“Good conditions also led to tighter supply of land on the market as potential sellers were encouraged to continue farming,” Killen said.  

While wet conditions were beneficial for most areas, those affected by flooding saw a slowdown in both buying and selling activity.  

Demand cooled off in recent months as higher interest rates and lower livestock prices reduced the number of buyers at auctions, likely resulting in lower growth in land values for 2023.  


Victoria’s farmland values continued to break records again in 2022 following a year of strong growth in 2021, according to Rural Bank’s Kathryn Davies. 

“The slowdown in transactions numbers reflects buyer caution and deeper business consideration off the back of rising interest rates and input costs,” Davies said.  

“With good growing conditions, an easing in some commodity prices from record highs and continued higher interest rates, purchasers are conducting deeper analysis to ensure that higher purchase prices don’t harm the overall returns that can be generated. This will likely lead to lower growth in property prices for 2023.” 


Dean Lalor, of Rural Bank, said demand for Tasmanian farmland continued to outstrip supply in 2022 which drove prices to new heights.  

“Commodity prices were buoyant for most of the year and supported by low, albeit increasing interest rates,” Lalor said.   

“Confidence in the longer-term outlook for dairy is supporting demand from the state’s large dairy industry. Favourable seasonal conditions have also enabled expansion intentions, even as cattle prices have dropped off.”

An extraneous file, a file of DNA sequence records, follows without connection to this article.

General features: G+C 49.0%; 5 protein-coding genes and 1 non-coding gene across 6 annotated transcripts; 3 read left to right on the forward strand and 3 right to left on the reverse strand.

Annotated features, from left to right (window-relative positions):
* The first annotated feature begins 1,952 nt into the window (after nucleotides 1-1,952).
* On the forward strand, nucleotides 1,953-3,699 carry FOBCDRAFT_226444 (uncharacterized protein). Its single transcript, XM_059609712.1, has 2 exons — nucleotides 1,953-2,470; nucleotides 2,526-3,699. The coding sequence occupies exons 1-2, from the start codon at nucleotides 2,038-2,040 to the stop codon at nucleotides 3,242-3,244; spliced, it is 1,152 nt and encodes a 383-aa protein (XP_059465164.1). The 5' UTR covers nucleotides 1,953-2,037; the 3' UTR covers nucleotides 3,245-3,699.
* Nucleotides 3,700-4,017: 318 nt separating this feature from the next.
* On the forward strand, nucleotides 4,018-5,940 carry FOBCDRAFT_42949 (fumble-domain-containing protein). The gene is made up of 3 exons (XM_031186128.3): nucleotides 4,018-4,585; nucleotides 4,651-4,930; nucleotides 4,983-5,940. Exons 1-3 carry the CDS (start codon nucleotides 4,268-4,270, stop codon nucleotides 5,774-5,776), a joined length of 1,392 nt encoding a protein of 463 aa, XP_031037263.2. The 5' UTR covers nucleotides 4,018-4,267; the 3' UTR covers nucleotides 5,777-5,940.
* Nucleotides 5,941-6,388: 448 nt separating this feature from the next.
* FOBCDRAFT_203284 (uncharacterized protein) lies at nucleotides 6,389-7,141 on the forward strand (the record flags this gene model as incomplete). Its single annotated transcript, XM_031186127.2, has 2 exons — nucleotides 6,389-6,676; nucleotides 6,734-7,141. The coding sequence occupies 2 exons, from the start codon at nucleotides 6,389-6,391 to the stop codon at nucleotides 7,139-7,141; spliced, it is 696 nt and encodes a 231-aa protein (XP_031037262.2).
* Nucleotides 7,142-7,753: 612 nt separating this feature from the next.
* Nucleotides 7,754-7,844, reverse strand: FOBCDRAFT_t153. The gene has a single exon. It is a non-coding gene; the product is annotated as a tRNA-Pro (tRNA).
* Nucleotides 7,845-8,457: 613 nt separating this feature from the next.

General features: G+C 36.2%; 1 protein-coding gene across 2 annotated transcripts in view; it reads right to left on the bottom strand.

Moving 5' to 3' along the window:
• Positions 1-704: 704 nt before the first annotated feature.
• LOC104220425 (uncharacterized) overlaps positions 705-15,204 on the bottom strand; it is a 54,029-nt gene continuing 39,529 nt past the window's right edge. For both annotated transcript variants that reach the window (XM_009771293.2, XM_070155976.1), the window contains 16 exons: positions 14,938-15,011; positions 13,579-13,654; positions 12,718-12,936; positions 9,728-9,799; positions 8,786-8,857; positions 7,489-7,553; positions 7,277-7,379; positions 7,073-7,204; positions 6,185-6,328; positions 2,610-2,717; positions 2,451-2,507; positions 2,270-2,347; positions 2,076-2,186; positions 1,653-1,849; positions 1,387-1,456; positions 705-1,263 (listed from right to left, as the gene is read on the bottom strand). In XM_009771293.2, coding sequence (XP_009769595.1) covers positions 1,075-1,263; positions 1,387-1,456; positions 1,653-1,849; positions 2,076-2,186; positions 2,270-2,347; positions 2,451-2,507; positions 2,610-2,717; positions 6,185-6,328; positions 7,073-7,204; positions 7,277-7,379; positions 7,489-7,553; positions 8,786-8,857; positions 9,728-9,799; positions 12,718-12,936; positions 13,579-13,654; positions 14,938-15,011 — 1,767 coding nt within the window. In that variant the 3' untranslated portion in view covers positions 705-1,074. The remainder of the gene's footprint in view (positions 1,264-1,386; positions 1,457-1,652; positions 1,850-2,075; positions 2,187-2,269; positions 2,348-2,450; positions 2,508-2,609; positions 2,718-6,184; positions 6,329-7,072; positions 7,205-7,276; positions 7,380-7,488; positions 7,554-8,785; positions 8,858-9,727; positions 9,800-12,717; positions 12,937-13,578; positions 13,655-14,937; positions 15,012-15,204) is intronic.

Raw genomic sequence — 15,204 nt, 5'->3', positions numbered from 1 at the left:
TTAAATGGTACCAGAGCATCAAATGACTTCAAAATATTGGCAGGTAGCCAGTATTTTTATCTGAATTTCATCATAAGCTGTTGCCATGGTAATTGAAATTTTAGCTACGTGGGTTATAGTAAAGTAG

Despite high input costs, increased interest rates and lower prices for some commodities, Lalor said there was still enough appetite to grow businesses which should see demand continue to outstrip supply. 

South Australia 

In South Australia, Rural Bank’s Neil Verringer said farmland remained highly sought after as favourable balance sheets continued to drive a substantial desire for expansion.  

“Strong production prospects and high commodity prices ensured buyer sentiment remained positive amidst a rising rate environment,” Verringer said.  

“The overall supply of land increased as farmers looked to cash in on the record high land values seen throughout the state, though this was more than offset by the considerable demand and strong competition for lots seen across most regions. Rising borrowing costs and softening commodity prices will likely weigh on demand in 2023, limiting growth prospects in comparison to the past year.”  

Western Australia 

Western Australian farmland prices continued their upward trajectory in 2022, marking the fifth consecutive year of gains and reaching unprecedented record levels, said Rural Bank’s Simon O’Leary.  

“This remarkable performance underscores the sustained demand and robust investment potential in the region’s agricultural sector,” O’Leary said.  

“Despite challenges such as high input costs, continued tightness in the labour market and rising interest rates, the market demonstrated resilience, showcasing the enduring appeal and strong investment value of Western Australian farmland.”